Question: Were Rumi and Shams gay?
Short Answer: There is no evidence for this.
Long Answer: While it is within the realm of possibility that Maulana Rumi and Shams-e Tabrizi experienced same-sex attraction, there's no indication that their relationship was sexual. The world that Rumi and Shams inhabited was vastly different than ours, and our modern understanding of sexual identity, and all other types of identity (national, cultural) were not developed at the time. It would be anachronistic to impose our modern conceptions of sexuality on the past and call them 'gay' even if they did have a romantic relationship, (which is completely unknown to us). This a large body of homoerotic and homosexuality poetry in the Persian canon, if Rumi's relationship with Shams was sexual, he could have expressed than in his Ghazals. Given this context, one would assume that if Rumi did feel romantic interest in Shams, Rumi could have written openly about same-sex attraction. Rumi's writing are a standard example of a Sufi mureed (aspirant, disciple) venerating their ustad (teacher). In the west, it is assumed that all love between men is sexual, however this simply isn't the case in Muslim cultures. In Arabic, Persian, Urdu, it is common for men to refer to call one another Habibi, Jaan, or Azizam (variations of 'dear') or to even hold hands in a platonic context. Simply put, for us, love isn't necessarily sexual. It's sad that love is so sexualized in the west that we cannot conceive of a man writing love poetry for another man without necessarily having a sexual element. The insistence of reading sexuality into Moulana's poetry is another example of the nature of the Orientalist to sexualize the East.
Question: Did Rumi apostatize (lose faith in) Islam, abandon his previous understanding of Islam, or abandon the sharia (Islamic law) after meeting Shams?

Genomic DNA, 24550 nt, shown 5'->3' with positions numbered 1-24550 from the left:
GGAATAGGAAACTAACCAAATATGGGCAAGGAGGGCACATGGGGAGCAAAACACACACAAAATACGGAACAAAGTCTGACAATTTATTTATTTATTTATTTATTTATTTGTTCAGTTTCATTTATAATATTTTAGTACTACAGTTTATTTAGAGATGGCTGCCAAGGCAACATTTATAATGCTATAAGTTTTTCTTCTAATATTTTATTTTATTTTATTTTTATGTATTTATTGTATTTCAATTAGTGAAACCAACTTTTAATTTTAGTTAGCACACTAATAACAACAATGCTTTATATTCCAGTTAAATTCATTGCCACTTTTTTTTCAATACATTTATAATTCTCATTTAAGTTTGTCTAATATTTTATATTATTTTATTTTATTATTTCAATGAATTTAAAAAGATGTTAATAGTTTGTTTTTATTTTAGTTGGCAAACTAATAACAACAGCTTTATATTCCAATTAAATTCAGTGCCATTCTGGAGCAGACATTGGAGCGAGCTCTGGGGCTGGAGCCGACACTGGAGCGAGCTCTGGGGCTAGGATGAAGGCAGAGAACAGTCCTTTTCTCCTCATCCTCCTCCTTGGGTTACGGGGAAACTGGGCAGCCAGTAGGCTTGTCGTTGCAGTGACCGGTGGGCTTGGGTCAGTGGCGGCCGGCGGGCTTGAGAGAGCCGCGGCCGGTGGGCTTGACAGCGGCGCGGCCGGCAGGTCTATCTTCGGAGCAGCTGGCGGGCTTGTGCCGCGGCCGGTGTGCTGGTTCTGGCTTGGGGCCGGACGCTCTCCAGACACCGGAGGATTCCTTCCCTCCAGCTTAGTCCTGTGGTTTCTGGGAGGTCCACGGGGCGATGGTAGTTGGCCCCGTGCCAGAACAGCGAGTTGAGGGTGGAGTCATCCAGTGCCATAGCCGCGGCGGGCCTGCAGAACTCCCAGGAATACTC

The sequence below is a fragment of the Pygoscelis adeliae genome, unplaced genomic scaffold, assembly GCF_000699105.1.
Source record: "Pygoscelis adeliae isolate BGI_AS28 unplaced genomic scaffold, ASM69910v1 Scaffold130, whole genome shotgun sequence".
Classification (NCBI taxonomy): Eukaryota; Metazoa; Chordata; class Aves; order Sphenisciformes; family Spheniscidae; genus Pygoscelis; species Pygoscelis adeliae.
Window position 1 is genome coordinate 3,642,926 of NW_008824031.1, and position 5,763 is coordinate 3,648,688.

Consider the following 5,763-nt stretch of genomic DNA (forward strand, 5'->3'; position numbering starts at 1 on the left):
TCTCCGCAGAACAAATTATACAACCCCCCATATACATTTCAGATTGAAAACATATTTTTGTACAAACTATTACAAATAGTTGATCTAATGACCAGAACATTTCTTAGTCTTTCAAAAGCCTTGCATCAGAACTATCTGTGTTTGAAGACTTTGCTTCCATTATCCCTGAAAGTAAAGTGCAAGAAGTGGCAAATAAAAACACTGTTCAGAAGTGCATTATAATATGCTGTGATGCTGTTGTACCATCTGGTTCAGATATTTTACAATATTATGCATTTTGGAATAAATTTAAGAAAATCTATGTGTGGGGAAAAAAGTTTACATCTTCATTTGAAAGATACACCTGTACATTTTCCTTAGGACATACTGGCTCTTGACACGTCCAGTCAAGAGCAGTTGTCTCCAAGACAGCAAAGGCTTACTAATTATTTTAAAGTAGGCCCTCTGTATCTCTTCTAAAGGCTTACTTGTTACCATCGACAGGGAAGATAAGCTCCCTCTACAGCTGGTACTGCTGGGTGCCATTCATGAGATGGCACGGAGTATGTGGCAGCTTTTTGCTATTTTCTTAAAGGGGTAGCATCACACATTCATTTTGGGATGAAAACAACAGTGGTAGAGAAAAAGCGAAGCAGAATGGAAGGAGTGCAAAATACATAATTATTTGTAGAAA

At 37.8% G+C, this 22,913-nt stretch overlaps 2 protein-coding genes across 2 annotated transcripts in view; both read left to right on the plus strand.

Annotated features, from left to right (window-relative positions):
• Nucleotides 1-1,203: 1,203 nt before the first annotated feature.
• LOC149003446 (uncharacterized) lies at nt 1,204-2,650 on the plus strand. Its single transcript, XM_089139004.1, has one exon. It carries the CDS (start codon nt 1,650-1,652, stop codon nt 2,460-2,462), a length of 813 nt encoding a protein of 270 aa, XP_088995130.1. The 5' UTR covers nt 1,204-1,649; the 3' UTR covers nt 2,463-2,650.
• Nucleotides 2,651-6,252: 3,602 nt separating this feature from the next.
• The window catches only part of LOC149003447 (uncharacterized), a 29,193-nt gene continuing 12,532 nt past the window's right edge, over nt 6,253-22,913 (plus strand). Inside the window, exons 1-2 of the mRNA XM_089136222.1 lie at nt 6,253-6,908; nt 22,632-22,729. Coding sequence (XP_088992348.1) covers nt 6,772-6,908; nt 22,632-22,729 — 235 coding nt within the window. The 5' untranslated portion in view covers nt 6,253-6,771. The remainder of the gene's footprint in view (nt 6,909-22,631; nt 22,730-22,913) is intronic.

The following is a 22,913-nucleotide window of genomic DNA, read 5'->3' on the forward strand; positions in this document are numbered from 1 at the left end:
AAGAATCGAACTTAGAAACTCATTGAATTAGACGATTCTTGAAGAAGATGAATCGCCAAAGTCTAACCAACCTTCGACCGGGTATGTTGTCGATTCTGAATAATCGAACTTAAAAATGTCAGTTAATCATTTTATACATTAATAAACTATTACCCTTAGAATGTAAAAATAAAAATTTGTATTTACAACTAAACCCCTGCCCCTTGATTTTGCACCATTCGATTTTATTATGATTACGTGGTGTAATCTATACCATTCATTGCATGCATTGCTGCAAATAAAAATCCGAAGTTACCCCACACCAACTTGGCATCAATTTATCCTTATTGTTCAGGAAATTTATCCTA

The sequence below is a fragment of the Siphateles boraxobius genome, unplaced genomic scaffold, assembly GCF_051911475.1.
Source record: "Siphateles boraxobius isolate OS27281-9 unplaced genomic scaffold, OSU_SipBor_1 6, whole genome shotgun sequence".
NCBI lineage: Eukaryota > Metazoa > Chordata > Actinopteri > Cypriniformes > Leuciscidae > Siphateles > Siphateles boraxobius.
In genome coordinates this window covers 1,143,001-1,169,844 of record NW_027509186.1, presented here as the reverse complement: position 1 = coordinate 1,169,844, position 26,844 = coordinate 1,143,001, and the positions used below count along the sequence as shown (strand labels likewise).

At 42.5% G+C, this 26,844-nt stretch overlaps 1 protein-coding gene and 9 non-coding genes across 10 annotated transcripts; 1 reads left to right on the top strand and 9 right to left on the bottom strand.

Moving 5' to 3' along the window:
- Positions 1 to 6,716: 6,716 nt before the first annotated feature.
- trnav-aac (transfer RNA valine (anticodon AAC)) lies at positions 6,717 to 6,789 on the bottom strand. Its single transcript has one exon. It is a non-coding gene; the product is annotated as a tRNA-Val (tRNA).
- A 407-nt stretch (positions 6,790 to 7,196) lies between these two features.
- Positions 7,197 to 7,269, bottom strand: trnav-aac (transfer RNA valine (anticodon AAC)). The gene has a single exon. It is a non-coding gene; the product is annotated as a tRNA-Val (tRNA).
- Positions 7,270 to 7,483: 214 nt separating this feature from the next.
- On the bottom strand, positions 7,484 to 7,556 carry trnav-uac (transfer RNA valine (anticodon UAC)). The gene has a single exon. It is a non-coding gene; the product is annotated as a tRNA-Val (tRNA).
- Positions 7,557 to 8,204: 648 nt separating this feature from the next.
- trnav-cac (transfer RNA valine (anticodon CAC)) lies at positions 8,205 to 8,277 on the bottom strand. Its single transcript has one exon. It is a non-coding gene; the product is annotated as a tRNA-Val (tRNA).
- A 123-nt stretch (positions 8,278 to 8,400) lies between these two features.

Answer: This is a common claim of secular Rumi readers hailing from Muslim countries. This narrative attempts to reconcile the self-hating Muslim or ex-Muslim's Islamophobia with their love for Rumi. They concede that Rumi was a traditional Muslim, however they assert that upon encountering Shams and learning the mystical path (which was apparently not Islamic at all...) Rumi abandoned his old Muslim ways and became a free-spirited mystic, unbound by the dogmas of traditional religion. This is a false narrative. There is no indication that Moulana Rumi abandoned Islam upon meeting Shams. Moulana was already aware of Sufism, as his father was a Sufi, and his works from later in his life (after meeting Shams) indicated that he remained Muslim. Given his stature and fame, even before meeting Shams, Rumi was in no position to abandon Islam or openly question it's orthodoxy. Furthermore, if Rumi had abandoned Islam, his disciples would have probably done the same, instead of founding an Islamic Mystical order which lives until today.
Dar Al Masnavi is an excellent resource of all things Rumi, by Ibrahim Gamard, the translator of 'The Quatrains of Rumi.'
All of Moulana Rumi's writings can be found in their original text on Ganjoor.
For a comprehensive online version of the Masnavi-e Manavi with the original Persian, along with English and Turkish translations, visit masnavi.net.
"The Erasure of Islam from the Poetry of Rumi" by Rozina Ali in the New Yorker.
"Rumi for the New-Age Soul" by Kat Thornton for Ajam Media Collective.